Stress: The body reacts to stress by releasing adrenaline and cortisol. Chronic stress, in particular, can interfere with your body’s hormone levels, and result in a low libido. The arteries can also narrow and restrict blood flow in response to stress, which can also lead to erectile dysfunction. Stress can also reduce your libido by distracting you and taking your mind off sexual desire.
Depression: Libido and depression share a complicated link. “Depression can change the body’s biochemistry and therefore reduce libido,” says Mark L. Held, PhD, a clinical psychologist in the Denver area. “It’s also harder to feel sexual when you’re depressed.” Some medications commonly used to treat depression may also lower libido as a side effect.
Low self-esteem. It’s hard to feel sexy when your self-confidence is down or when you have an unhealthy body image. “Someone who feels unattractive is less likely to want to engage in sex,” says Held. “Fears of rejection may also come in to play.”
Alcohol or drug use. While a little alcohol can help lower inhibitions, too much can impair your nervous system and lead to fatigue making it difficult to become aroused. Other drugs can decrease your sex drive as well. For example, marijuana suppresses the pituitary gland, which regulates the production of testosterone.
Lack of sleep. A good night’s rest might be hard to come by, but you need sleep to keep a sharp mind, a healthy body, and an active libido. “When you’re exhausted, you’d rather catch up on sleep,” says Alan W. Shindel, MD, clinical instructor and fellow of andrology at the University of California at San Francisco. Physically, a lack of sleep can elevate cortisol levels, which also leads to low libido. Even more surprising in the sleep-ED connection? One recent study found that men with restless leg syndrome (a neurological disorder characterised by jumpy, creepy-crawly sensations as you’re falling asleep) are at higher risk for erectile dysfunction, probably due to low dopamine levels.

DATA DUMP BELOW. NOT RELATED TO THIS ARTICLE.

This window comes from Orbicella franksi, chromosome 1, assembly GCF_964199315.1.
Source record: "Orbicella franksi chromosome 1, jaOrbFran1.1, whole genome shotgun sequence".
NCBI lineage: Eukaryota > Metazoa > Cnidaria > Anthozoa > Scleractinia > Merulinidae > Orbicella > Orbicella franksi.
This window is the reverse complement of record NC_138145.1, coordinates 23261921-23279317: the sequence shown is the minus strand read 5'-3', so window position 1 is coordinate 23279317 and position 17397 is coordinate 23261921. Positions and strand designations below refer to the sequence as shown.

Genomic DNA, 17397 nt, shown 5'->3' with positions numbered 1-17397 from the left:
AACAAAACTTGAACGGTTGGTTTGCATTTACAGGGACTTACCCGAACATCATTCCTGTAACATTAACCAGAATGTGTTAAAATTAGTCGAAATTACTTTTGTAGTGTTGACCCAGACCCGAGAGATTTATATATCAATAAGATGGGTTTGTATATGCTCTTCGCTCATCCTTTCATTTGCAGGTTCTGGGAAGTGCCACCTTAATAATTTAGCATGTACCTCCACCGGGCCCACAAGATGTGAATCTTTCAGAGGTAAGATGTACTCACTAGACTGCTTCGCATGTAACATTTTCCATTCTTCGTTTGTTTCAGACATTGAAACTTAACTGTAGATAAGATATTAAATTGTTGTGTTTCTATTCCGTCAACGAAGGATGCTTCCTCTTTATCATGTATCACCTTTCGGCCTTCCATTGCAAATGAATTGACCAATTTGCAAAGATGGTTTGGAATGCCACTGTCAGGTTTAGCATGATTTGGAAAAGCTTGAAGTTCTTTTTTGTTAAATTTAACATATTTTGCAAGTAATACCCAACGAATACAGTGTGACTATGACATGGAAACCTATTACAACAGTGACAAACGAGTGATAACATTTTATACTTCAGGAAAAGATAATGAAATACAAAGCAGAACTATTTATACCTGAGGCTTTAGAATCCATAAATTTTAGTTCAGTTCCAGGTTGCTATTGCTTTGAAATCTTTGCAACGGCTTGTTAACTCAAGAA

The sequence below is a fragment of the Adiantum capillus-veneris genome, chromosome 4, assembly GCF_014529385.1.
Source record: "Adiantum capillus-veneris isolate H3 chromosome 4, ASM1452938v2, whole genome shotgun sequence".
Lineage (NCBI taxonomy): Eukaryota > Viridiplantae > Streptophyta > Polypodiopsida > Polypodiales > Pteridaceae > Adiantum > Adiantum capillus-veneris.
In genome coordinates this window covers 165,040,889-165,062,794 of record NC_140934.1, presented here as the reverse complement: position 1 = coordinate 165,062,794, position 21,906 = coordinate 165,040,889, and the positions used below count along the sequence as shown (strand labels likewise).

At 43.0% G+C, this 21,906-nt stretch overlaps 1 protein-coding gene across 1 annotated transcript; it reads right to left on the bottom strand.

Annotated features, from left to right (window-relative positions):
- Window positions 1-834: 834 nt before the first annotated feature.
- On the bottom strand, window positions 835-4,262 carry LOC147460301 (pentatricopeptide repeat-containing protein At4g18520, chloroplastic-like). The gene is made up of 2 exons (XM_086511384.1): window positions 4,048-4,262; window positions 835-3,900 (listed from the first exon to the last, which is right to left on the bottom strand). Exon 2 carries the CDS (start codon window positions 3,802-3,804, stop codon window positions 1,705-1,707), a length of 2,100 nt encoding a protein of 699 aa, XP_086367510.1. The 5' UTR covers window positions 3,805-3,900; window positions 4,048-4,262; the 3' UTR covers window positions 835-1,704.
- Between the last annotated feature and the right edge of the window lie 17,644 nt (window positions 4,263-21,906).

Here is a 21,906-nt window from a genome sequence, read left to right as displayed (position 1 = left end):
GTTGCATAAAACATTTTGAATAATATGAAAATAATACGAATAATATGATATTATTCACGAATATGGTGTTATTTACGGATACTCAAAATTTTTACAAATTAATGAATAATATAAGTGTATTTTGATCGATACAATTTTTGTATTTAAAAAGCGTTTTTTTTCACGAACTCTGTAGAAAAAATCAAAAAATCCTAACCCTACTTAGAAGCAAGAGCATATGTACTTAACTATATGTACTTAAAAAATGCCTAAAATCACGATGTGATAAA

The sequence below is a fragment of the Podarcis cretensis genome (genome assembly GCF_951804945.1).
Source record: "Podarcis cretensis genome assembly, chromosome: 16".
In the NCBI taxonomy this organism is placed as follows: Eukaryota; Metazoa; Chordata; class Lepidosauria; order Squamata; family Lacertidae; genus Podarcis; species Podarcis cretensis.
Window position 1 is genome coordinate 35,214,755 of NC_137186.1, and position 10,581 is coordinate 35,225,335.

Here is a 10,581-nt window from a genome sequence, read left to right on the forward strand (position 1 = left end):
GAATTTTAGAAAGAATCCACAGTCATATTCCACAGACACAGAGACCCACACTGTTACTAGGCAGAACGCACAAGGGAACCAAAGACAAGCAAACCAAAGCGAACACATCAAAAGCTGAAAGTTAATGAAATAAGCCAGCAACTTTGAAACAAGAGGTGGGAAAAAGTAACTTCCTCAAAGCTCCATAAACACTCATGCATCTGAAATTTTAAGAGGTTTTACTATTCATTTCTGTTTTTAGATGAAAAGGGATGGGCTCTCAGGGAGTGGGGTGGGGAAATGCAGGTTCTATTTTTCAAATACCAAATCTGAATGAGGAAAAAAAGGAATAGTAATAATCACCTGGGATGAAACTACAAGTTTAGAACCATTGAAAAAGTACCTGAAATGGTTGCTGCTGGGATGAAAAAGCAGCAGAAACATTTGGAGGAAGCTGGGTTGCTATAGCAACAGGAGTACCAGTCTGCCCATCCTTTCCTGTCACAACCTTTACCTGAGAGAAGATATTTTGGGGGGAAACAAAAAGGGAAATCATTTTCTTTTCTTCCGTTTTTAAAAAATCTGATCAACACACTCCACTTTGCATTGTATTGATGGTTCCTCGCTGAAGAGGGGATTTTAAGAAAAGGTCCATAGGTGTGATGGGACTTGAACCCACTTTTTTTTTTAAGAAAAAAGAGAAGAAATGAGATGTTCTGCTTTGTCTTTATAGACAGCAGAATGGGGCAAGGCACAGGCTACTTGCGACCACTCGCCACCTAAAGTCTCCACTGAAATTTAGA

Medication. Some medications used to treat depression, high blood pressure, and other common illnesses can affect libido or cause sexual dysfunction.
Erectile Dysfunction. Low libido is a common emotional side effect of ED. “Once a man experiences ED, he may get anxious,” says Shindel. “His confidence is shaken, and he might be afraid it will happen again. His libido shuts down to preserve his ego.”
Hormone imbalance. Libido is directly influenced by testosterone levels. Therefore, low libido is often caused by low testosterone levels — a hormone imbalance. “Low testosterone can be caused by injury, inflammation, or tumors in the testicles,” says Ira Sharlip, MD, clinical professor of urology at University of California at San Francisco and a spokesperson for the American Urological Association. Other causes of a hormone imbalance include cirrhosis of the liver or pituitary diseases. “The liver is responsible for breaking down estrogen; when it fails, estrogen level goes up, and this causes low libido. And pituitary diseases reduce the amount of testosterone in the body,” says Sharlip.
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